Tabbouleh Salad (Tabouli)
SaveThis Lebanese tabbouleh salad recipe (also called tabouli or tabooli) is a fresh herb salad with a simple lemon vinaigrette. Get this salad right by using just a little bulgur wheat; the main ingredient here is fresh herbs!
This traditional Lebanese Tabbouleh Salad recipe is both healthy and packed with flavor. My authentic Lebanese recipe is made with lots of parsley, mint, tomatoes, and fine bulgur. Read my story about tabbouleh here!
What is Tabbouleh Salad?
If you’re asking yourself what cuisine is tabbouleh salad from: it’s Lebanese! Lebanese tabbouleh is essentially a chopped salad–the original chopped salad! Authentic tabbouleh is made with lots of parsley, diced tomato, thin slices of scallion, mint, and a bit of soaked fine bulgur. The truth of tabbouleh is this: it’s a labor-of-love salad. A salad whose basis is fresh herbs could be nothing but, when you consider how those herbs need special treatment. The washing! The drying! The picking from stems! The chopping…. And then the other ingredients that require a fine chop: the tomatoes and the onions. The other truth of tabbouleh? It’s SO worth the labor! We may make tabbouleh in small batches for smaller gatherings here because of all of that effort, but when we do, we go all in knowing that this very favorite, very delicious Lebanese salad is going to be so very good!
Ingredients to make Lebanese Tabbouleh
Here’s everything you need to make tabbouleh:
Parsley. There are arguments galore about whether tabbouleh should be made with flat leaf (Italian) parsley or curly parsley. I’ve used both and both are wonderful. If you do use curly parsley, just be sure to pluck the curly leaves from the not-so-tender stems very well—and chop it like there’s no tomorrow! Fine chop, so the texture is . . . fine. If you use flat leaf, just know that there is very little loft (hence: flat) so more flat leaf than curly parsley will be needed.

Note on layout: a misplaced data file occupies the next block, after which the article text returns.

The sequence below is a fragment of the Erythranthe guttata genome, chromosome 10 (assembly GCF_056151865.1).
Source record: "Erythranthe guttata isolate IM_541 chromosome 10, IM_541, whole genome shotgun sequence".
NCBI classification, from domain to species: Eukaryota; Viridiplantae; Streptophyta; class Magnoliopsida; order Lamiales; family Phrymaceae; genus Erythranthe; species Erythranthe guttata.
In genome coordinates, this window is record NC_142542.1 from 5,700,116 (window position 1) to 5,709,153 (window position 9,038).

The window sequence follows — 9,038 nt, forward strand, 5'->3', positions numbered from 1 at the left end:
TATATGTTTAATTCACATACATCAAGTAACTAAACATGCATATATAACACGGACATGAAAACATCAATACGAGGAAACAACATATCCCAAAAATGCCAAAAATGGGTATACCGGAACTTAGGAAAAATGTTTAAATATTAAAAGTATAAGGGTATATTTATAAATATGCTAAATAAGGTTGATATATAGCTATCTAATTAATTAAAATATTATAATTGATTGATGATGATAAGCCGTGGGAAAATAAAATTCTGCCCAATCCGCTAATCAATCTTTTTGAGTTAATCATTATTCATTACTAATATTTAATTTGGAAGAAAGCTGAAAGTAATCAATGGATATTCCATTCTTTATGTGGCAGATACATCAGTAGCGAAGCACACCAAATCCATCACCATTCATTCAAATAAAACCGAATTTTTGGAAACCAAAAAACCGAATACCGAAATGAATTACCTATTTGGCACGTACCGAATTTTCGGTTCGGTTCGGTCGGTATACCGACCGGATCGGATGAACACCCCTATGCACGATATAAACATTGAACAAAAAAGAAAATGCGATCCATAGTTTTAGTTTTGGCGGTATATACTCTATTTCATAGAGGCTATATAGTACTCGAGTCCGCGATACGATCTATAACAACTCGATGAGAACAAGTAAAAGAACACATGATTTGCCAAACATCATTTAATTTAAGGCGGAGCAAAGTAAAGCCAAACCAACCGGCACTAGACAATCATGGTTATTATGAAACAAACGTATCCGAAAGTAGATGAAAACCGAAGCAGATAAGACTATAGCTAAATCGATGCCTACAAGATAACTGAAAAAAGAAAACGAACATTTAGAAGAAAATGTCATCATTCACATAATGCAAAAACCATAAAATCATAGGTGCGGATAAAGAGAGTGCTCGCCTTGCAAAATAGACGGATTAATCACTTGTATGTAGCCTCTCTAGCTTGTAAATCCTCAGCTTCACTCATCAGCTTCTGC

Mint, fresh and dried. Lebanese “nana,” the flavor-maker of every Lebanese salad! This is typically spearmint, which is also typically the mint found in grocery stores. Tabbouleh is primarily made with the parsley, so the mint is a supporting ingredient here but adds tons of the fresh Lebanese flavor we love. Dried mint is added to the vinaigrette for even more of that traditional Lebanese flavor.
Tomatoes. Use large tomatoes so you can easily remove the seeds and finely dice the beautiful flesh.
Green onions, scallions. Such easy fresh onion flavor here, not as strong as sweet or yellow onion, the perfect compliment in tabbouleh. The entire stalk of the onion is used, both the white and green parts.
Fine Bulgur, also known as #1 (#2 is coarser, #3 moreso, and #4 even coarser). Fine bulgur granules are tiny and will soften in liquid (here, the salad dressing) without the need to be cooked.
Lemon Juice and olive oil, for the dressing. Use freshly squeezed lemon juice and extra virgin olive oil for the best treatment of all of those finely chopped labor-of-love ingredients.
Here’s how to make Tabbouleh, Step by Step
Step 1: Wash. Prepare the parsley well in advance, the day before serving the tabbouleh if possible, by thoroughly washing and drying it. See this.
Step 2: Rinse the bulgur. Soak the bulgur to soften it in the salad vinaigrette. Whisk the lemon juice, olive oil, salt, pepper, and dried mint in a small bowl. Add the bulgur and set aside to soften for 15 minutes, or while you make the salad.
Step 3: Chop. Every ingredient in tabbouleh is finely chopped. The original chopped salad! So be sure your big sharp knife is sharp (at least once a year, get knives sharpened; you won’t believe how much easier it is to cook when you have sharp knives).
Step 4: Combine the parsley, tomato, onion, and softened bulgur in a medium bowl. Add lemon juice, olive oil, salt and pepper. Stir, taste, and adjust seasoning.
Best ways to serve and eat Tabbouleh
You may be wondering how to eat tabbouleh salad! Lebanese tabbouleh salad is traditionally eaten with romaine lettuce leaves as little scoops. I love to serve tabbouleh on a platter in lettuce cups, either Little Gem romaine or the smaller butter lettuce leaves. This way tabbouleh can become finger food!! Little tacos! Perfect at a cookout or picnic. Or you can serve tabbouleh from a salad bowl. Tabbouleh is also delicious on its own, eaten with thin pita bread so you can dip the bread in the juices on your plate or the salad bowl. It is the ultimate cookout salad because it pairs so perfectly with any grilled meat, fish, or vegetable whatsoever. I also love, and I mean LOVE, tabbouleh with hummus. Check this out.
Tips for making great Lebanese Tabbouleh Salad
It is tempting to go for a faster way to chop all of the parsley and mint. I know great Lebanese cooks who make tabbouleh using the blender or food processor to chop the herbs. They simply pour off any liquid or consider that liquid a delicious part of the vinaigrette. Tabbouleh made this way is softer in texture. I always chop by hand but this is to say, you’re not alone if you go the other route!
Play with your tabbouleh! I love to add cucumber for added freshness and crunch. The smaller, thin Persian cukes are great for tabbouleh, but English cucumbers work fine too. Be sure your cucumbers are firm.
How to Store Lebanese Tabbouleh